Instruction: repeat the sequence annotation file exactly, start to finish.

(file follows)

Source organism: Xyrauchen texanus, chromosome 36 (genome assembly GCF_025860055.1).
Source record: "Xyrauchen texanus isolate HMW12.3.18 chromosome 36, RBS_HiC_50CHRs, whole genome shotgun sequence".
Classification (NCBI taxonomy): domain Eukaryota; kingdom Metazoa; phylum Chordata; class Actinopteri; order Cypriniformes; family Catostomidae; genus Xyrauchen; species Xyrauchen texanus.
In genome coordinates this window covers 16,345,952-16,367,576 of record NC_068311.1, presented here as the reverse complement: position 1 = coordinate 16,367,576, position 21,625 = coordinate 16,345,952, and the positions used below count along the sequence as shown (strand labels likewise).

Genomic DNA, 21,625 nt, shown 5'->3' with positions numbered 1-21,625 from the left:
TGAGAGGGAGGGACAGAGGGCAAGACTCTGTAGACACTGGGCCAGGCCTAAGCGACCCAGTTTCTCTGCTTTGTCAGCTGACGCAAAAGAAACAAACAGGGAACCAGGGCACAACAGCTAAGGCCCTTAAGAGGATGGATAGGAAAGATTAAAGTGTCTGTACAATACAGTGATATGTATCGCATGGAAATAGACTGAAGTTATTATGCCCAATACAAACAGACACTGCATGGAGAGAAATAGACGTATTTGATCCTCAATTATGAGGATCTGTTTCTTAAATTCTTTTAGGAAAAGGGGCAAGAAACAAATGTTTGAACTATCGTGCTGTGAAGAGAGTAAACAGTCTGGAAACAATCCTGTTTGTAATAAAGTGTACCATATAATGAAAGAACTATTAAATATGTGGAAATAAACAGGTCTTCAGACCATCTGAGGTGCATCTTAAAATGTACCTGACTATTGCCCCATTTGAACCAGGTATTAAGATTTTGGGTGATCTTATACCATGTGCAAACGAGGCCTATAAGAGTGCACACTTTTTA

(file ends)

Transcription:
Source organism: Xyrauchen texanus, chromosome 36 (genome assembly GCF_025860055.1).
Source record: "Xyrauchen texanus isolate HMW12.3.18 chromosome 36, RBS_HiC_50CHRs, whole genome shotgun sequence".
Classification (NCBI taxonomy): domain Eukaryota; kingdom Metazoa; phylum Chordata; class Actinopteri; order Cypriniformes; family Catostomidae; genus Xyrauchen; species Xyrauchen texanus.
In genome coordinates this window covers 16,345,952-16,367,576 of record NC_068311.1, presented here as the reverse complement: position 1 = coordinate 16,367,576, position 21,625 = coordinate 16,345,952, and the positions used below count along the sequence as shown (strand labels likewise).

Genomic DNA, 21,625 nt, shown 5'->3' with positions numbered 1-21,625 from the left:
TGAGAGGGAGGGACAGAGGGCAAGACTCTGTAGACACTGGGCCAGGCCTAAGCGACCCAGTTTCTCTGCTTTGTCAGCTGACGCAAAAGAAACAAACAGGGAACCAGGGCACAACAGCTAAGGCCCTTAAGAGGATGGATAGGAAAGATTAAAGTGTCTGTACAATACAGTGATATGTATCGCATGGAAATAGACTGAAGTTATTATGCCCAATACAAACAGACACTGCATGGAGAGAAATAGACGTATTTGATCCTCAATTATGAGGATCTGTTTCTTAAATTCTTTTAGGAAAAGGGGCAAGAAACAAATGTTTGAACTATCGTGCTGTGAAGAGAGTAAACAGTCTGGAAACAATCCTGTTTGTAATAAAGTGTACCATATAATGAAAGAACTATTAAATATGTGGAAATAAACAGGTCTTCAGACCATCTGAGGTGCATCTTAAAATGTACCTGACTATTGCCCCATTTGAACCAGGTATTAAGATTTTGGGTGATCTTATACCATGTGCAAACGAGGCCTATAAGAGTGCACACTTTTTA